How TS Bank got a Talent Development Department – and What that Means

As a company grows, it becomes evident with ongoing new hires that a streamlined training process is essential. As a relatively new department in our organization, we wanted to share TS Banking Groups' exploration into a training program through the voice of Training Development Coordinator Jackie Raymond. 

In 2011, Jackie Raymond started her career at one of our charters as a Client Service Representative. She recalls how in her training experience, she was dropped into the branch to work on the frontline, occasionally receiving organized training, but primarily learning independently.

"Everything was in repetition, so it was difficult if a problem would arise that I had never seen before. I had no idea what to expect each day, but that was the routine," said Jackie.

As the company grew, the need for formal training slowly became more and more apparent. So in 2015, TSBG launched a formal training program by hiring a designated training coordinator. The coordinator’s focus was building a comprehensive educational course for new frontline members. Shortly after, HR and the educational team created “onboarding” for every new employee as a “life raft” to those jumping right in.

Since its launch, the training department has taken on a new image and added two new team members, forming the Talent Development (TD) department. Below Jackie Raymond, Talent Development Coordinator answers a few questions pertaining to TS Banking Groups unique program.

What are some of the specific training modules you are responsible for?
When the department began, I created and completed hands-on training for the first six months. Once onboarding began, I initiated “banker boot camp 2.0,” where we spent an additional 4-10 days doing full-service training.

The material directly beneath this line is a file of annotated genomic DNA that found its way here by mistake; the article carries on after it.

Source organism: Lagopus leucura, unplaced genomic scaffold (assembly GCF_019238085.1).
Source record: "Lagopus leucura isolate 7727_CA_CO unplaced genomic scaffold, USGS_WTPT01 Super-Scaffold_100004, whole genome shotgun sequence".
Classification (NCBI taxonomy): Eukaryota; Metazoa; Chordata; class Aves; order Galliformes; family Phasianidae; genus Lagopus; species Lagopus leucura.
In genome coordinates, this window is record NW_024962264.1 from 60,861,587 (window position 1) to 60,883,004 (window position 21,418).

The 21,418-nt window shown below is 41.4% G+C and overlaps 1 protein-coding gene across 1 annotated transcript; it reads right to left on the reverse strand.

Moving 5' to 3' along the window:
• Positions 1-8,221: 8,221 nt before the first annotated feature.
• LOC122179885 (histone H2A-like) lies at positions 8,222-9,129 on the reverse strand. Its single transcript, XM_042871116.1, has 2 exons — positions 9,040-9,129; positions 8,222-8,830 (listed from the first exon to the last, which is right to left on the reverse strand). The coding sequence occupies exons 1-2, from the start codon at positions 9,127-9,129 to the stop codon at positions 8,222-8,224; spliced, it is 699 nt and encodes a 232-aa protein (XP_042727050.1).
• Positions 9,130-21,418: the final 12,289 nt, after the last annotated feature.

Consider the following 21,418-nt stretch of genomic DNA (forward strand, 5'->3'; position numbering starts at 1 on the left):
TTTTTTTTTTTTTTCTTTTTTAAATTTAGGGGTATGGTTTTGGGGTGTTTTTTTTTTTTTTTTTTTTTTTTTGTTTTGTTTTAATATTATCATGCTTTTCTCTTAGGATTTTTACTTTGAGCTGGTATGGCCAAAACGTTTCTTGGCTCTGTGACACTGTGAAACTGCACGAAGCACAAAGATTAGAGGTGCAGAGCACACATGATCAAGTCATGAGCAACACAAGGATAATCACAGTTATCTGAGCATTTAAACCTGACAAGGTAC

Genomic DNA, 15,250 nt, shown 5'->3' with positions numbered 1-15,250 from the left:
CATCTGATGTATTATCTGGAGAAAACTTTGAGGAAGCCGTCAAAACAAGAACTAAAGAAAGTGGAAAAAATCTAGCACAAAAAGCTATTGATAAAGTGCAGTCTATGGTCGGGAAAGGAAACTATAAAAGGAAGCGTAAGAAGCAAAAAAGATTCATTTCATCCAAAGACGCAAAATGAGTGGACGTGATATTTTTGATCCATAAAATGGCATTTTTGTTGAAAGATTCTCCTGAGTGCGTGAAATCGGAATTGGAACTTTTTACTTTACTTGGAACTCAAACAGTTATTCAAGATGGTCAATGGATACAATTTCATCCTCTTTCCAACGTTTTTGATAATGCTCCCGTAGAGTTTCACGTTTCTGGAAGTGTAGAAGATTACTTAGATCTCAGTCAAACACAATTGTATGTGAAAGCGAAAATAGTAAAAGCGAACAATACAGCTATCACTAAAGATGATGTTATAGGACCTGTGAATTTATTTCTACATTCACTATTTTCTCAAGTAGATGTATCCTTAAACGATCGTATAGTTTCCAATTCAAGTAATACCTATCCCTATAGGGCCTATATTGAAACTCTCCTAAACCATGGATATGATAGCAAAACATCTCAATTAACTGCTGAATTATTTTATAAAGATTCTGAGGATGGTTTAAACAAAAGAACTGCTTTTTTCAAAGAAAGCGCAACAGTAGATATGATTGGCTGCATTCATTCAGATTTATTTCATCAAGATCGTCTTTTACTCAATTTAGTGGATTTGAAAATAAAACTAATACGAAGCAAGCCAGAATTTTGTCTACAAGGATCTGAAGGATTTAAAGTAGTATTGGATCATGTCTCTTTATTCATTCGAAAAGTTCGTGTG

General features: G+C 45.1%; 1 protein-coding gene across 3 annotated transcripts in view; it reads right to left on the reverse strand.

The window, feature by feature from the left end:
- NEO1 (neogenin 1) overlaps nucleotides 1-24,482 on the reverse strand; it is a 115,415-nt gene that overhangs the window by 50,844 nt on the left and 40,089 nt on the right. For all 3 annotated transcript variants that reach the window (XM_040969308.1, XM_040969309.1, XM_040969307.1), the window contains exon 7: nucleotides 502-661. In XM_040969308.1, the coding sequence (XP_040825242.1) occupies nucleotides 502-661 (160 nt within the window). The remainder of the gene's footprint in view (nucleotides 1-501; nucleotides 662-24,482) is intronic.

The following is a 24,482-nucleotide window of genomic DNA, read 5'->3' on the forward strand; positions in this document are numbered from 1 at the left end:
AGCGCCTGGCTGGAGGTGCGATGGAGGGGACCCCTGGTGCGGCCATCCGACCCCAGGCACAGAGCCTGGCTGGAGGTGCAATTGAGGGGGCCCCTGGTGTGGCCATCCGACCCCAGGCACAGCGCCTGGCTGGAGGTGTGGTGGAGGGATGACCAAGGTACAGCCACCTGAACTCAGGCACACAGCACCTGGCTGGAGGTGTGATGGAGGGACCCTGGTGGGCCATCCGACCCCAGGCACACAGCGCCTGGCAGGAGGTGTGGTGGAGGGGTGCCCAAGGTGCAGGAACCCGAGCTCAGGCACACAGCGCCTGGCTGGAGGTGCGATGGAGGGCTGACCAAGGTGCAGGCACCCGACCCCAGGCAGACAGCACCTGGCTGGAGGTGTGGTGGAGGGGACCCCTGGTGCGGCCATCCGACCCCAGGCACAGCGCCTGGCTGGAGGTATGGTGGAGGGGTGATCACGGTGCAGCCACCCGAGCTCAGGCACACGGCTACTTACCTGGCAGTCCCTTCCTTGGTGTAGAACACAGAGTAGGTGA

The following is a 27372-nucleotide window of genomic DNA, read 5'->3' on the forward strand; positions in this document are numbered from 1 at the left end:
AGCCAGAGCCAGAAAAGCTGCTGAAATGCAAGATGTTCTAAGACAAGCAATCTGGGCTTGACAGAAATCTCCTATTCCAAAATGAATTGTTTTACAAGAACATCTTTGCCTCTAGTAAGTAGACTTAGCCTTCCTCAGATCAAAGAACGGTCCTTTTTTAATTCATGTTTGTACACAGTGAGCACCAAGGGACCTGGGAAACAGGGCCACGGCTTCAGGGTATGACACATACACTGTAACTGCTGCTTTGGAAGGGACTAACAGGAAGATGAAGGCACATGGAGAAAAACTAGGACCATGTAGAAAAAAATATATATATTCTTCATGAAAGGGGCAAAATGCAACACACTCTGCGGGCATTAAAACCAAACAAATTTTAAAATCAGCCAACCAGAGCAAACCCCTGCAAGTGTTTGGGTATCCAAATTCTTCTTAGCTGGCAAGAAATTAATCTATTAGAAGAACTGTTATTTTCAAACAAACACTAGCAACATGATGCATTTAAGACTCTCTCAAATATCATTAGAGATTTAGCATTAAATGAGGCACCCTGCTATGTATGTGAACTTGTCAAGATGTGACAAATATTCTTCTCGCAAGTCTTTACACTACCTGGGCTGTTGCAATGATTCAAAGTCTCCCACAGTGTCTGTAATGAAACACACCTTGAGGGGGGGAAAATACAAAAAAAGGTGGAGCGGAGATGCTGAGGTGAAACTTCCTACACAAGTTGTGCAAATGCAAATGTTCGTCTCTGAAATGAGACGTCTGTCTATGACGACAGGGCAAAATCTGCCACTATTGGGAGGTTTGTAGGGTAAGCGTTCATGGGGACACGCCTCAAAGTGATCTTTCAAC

I have been working with HR and the Talent Development Director to build an internal leadership and development program, which has been a lofty but forward-thinking goal.

I am also building a comprehensive E-Learning program while passing the onboarding and frontline development baton to our newest TD Coordinator. This E-Learning and Development will give us the ability to create video demos, simulate software, build games for added entertaining learning, and more for all departments under the TSBG umbrella. We will be utilizing blended learning, which gives our entire TSBG team a chance to find a learning style that fits, as modules will have hands on, audio, and visual components.

Is the training in-person or online?
Topic permitting, training sessions I facilitate have typically been 50/50. Onboarding is always completed in person. Required annual training, especially regarding banking regulation, is completed online.

We’re growing as a whole here at TSBG, and we want our team to grow alongside us, so we’d like to keep building those relationships by live interaction. However, we are still a small, new department, which means our reach is limited.  As we begin navigating e-learning, we are making sure we are keeping the balance between fostering live interactions while keeping the flexibility of net courses.

Describe the first few days of employee onboarding.